A 65-year-old Caucasian male presents as a new patient to establish care in May 2018 with complaints of gradual, yet painless, blurry vision in his left eye over several months. His last reported visit to an eye doctor was approximately five years earlier. Current medications included Tenormin (atenolol, AstraZeneca), omeprazole, Zocor (simvastatin, Merck) and multivitamins. He reported no known allergies to medications.

Diagnostic Data

At this initial visit, entering visual acuities were 20/30 OD and 20/60 OS, best corrected to 20/20 OD and 20/50+ OS. There was no frank afferent pupillary defect (APD) noted, and his extraocular muscles were full in all positions of gaze. Confrontation fields were full in both eyes.

A slit lamp examination of his anterior segments was unremarkable, with open anterior chamber angles and clear corneas. Applanation tensions were 14mm Hg OD and 13mm Hg OS at 10:45am. Pachymetry readings were 511µm OD and 513µm OS.

Through dilated pupils his crystalline lenses were clear, with perhaps some incipient nuclear changes OU, but not significant enough to affect vision. The anterior vitreous OU was clear.


The posterior segment was characterized by clear maculae, and retina vasculature characterized by moderate arteriolarsclerosis, consistent with his medical history of hypercholesterolemia. The cup-to-disc ratios were 0.35 x 0.45 OD and 0.45 x 0.65 OS, with a somewhat thinned neuroretinal rim from 1 o’clock to 5 o’clock. I noted some mild pallor of the temporal aspect of the left optic nerve, and margins in both eyes were distinct. His peripheral retinal evaluation was normal.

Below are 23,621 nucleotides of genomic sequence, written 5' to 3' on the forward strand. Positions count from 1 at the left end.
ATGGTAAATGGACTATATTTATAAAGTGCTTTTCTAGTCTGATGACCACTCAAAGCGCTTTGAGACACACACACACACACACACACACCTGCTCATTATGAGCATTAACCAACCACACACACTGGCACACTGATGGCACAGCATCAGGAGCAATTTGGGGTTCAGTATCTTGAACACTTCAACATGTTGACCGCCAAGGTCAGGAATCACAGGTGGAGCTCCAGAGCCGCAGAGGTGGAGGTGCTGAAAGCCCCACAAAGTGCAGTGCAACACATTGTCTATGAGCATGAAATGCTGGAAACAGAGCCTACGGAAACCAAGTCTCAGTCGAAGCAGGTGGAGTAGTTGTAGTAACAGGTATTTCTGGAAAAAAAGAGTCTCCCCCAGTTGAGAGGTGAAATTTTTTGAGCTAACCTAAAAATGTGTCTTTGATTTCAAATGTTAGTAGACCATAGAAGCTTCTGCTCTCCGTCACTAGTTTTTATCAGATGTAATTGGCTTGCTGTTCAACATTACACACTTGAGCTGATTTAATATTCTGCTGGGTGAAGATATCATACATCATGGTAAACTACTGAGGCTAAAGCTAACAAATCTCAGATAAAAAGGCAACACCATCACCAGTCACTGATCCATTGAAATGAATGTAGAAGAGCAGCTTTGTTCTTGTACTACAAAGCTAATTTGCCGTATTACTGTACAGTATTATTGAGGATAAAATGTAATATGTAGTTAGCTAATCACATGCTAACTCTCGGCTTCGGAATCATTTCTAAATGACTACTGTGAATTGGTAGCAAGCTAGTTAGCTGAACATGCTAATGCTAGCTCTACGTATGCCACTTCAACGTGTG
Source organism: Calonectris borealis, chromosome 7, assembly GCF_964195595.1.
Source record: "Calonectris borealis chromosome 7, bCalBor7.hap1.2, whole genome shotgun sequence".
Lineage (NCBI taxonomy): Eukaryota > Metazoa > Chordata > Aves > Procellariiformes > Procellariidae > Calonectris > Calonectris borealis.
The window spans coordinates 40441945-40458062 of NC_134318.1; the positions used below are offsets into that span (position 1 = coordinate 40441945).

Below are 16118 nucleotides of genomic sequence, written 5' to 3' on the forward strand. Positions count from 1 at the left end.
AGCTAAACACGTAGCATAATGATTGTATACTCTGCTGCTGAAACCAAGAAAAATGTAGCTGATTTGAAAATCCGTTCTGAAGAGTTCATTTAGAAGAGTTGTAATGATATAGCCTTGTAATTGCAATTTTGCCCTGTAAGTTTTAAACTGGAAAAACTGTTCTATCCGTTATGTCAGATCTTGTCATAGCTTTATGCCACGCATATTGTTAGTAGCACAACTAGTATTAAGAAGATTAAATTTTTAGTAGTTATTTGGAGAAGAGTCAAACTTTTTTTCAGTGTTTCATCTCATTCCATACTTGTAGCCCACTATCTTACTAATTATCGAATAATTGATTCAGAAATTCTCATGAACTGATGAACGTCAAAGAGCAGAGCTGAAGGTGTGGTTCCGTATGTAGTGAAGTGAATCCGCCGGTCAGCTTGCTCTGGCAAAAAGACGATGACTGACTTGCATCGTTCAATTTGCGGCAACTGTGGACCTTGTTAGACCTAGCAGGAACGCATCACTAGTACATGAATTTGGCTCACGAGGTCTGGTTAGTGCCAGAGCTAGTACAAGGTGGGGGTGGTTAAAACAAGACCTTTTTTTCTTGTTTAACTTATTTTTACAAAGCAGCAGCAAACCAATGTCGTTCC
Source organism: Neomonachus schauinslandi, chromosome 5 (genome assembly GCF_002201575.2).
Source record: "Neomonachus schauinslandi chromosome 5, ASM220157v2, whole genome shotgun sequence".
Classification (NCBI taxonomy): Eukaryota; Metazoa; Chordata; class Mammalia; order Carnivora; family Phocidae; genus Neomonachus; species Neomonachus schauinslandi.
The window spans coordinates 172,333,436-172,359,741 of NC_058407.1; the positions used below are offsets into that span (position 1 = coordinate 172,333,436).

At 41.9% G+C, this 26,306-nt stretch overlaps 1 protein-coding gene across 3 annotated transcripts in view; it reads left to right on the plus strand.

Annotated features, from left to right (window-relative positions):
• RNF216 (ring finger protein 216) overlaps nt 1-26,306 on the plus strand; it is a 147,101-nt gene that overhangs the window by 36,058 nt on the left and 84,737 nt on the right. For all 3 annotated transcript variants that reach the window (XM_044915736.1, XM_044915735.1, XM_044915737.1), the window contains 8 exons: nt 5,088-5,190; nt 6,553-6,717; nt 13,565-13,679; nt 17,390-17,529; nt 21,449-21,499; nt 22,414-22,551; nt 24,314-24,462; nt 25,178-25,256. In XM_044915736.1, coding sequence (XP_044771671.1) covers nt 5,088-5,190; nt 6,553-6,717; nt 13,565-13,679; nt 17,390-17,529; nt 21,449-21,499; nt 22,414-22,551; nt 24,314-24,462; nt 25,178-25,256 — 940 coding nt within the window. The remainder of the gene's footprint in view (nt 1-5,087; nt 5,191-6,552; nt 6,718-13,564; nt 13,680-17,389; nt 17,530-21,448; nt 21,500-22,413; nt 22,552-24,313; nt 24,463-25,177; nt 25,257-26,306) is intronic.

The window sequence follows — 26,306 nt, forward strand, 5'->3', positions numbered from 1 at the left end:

Following the posterior pole examination, and the optic nerves in particular, I reviewed with him his history and, although it was not the most detailed, there appeared to be no distinct, acute onset of decreased vision consistent with a non-glaucomatous optic neuropathy, such as non-arteritic ischemic optic neuropathy. He attributed the change in his vision to both age and a lapse in routine eye care for several years. He denied any phosphodiesterase type 5 (PDE-5) inhibitor use. Essentially, a review of this aspect of the history was not forthcoming in details suggestive of acute optic neuropathy.

Fig. 1. These readouts demonstrate the global reduction in the temporal neuroretinal rim BMO complex consistent with a previous episode of unspecified non-glaucomatous optic neuropathy. 


Accordingly, the patient was initially diagnosed as a normal tension glaucoma suspect, more so in the left eye than the right, with the possibility of an old ischemic optic neuropathy in the left. He was prescribed glasses to get him to best-corrected visual acuity levels, and he was asked to return in a few weeks for optic nerve imaging and threshold visual field studies.

At that follow-up visit, close examination of his pupillary reactions yielded an equivocal APD on the left side. Neutral density filters were missing in the office, so no sensitivity pupillary testing could be done.

Applanation tensions were 12mm Hg OD and 13mm Hg OS. Threshold flicker-defined form (FDF) visual field testing of his right eye demonstrated an essentially normal field. The left eye was consistent with a relatively small central defect, along with pericentral areas consistent with the thin inferotemporal neuroretinal rim, suggestive of early glaucomatous loss, but this area was contiguous with the central defect.